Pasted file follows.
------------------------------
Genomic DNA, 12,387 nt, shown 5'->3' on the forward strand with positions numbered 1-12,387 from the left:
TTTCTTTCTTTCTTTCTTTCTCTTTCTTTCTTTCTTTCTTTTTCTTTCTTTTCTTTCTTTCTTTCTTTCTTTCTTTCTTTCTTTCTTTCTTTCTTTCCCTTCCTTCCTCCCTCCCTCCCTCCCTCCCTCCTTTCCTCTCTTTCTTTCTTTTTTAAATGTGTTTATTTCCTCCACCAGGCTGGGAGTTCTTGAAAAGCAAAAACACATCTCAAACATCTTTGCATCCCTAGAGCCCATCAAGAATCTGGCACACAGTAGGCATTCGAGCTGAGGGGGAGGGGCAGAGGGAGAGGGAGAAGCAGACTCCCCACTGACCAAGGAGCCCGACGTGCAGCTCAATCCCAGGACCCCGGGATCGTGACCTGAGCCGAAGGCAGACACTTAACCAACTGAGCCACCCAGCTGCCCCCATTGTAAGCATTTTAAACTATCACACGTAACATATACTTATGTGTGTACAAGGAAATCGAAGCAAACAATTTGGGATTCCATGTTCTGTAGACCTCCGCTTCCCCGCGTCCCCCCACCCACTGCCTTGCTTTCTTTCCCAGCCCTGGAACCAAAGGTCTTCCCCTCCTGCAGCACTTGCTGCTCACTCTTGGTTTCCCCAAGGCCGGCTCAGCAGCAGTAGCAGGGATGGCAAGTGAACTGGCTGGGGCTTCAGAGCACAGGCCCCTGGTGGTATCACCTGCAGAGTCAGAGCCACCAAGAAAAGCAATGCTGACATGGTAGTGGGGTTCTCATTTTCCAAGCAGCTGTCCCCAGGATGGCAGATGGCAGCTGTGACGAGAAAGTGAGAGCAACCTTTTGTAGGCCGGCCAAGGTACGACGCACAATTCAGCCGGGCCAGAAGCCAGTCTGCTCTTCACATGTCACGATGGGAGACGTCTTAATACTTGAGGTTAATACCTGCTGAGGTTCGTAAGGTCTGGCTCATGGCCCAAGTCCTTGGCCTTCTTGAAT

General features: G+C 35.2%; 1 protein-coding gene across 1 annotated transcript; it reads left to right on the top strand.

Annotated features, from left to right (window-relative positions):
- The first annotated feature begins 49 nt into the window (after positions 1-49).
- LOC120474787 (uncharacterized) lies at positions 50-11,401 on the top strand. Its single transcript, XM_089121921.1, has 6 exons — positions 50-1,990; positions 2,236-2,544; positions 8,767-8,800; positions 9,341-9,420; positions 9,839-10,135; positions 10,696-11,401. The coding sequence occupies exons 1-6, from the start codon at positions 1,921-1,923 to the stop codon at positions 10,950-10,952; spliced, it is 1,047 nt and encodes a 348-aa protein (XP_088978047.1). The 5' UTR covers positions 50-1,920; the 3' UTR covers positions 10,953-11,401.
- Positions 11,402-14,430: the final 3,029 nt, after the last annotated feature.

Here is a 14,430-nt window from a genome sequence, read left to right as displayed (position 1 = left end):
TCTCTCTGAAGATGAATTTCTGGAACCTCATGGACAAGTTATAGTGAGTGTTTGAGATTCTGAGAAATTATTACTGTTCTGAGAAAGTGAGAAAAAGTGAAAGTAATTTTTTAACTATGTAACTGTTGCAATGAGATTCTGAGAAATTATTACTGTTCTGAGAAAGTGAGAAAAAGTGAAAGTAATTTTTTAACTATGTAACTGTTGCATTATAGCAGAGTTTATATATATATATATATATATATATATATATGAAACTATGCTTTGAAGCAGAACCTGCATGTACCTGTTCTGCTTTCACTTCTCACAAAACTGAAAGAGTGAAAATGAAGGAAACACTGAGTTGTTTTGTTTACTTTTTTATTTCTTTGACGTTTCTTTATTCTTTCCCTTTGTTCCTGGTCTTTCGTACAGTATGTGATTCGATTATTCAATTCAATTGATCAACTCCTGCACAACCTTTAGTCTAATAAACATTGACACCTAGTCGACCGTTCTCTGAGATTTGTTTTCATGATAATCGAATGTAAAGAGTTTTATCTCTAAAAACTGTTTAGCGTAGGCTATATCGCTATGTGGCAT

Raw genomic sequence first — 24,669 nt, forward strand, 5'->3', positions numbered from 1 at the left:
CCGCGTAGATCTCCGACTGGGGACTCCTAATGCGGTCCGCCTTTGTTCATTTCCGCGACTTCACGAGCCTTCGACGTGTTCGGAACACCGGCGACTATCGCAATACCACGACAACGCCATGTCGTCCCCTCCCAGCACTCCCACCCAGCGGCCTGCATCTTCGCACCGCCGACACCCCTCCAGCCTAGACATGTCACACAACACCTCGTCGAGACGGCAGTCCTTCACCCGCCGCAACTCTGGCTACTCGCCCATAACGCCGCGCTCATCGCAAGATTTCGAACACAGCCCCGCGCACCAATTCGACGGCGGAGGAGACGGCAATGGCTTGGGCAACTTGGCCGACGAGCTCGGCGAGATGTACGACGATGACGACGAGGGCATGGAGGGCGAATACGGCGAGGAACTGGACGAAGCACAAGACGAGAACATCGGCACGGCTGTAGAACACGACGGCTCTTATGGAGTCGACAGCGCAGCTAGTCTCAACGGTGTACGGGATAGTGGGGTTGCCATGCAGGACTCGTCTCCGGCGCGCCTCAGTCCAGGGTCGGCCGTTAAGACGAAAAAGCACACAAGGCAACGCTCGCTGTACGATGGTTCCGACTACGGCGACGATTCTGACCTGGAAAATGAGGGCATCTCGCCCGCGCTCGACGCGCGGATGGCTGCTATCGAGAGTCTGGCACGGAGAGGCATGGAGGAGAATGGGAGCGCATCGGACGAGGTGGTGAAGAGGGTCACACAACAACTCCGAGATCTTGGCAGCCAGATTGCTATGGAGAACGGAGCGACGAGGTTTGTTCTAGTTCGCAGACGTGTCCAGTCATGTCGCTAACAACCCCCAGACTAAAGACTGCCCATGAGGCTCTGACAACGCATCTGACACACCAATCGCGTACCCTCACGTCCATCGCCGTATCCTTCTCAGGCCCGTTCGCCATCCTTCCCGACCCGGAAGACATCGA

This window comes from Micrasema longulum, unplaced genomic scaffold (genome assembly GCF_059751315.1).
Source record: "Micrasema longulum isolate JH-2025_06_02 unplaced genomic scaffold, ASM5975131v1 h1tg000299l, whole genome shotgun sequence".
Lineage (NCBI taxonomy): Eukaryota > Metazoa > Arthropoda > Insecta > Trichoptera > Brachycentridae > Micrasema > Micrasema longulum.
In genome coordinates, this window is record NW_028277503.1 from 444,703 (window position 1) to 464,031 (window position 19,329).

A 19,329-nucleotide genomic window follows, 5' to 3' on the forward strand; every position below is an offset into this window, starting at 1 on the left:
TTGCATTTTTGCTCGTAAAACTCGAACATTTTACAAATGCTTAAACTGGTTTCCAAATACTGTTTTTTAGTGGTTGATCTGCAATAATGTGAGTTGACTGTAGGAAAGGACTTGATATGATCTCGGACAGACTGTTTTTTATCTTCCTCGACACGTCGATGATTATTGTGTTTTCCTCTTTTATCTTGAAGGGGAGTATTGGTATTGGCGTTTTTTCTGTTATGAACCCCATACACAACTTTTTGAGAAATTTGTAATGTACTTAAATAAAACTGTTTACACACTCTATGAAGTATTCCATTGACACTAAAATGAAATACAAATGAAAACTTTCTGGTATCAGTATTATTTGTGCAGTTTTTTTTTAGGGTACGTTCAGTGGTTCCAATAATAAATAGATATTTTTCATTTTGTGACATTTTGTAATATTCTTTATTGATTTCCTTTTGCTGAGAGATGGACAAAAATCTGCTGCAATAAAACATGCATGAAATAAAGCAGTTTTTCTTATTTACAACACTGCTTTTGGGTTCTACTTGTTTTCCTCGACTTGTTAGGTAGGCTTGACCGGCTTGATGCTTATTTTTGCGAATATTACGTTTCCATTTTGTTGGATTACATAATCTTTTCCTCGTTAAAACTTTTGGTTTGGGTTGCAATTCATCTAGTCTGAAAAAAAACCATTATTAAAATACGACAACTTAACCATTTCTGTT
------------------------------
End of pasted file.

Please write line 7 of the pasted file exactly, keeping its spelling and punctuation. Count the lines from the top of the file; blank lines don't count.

- Positions 11,402-14,430: the final 3,029 nt, after the last annotated feature.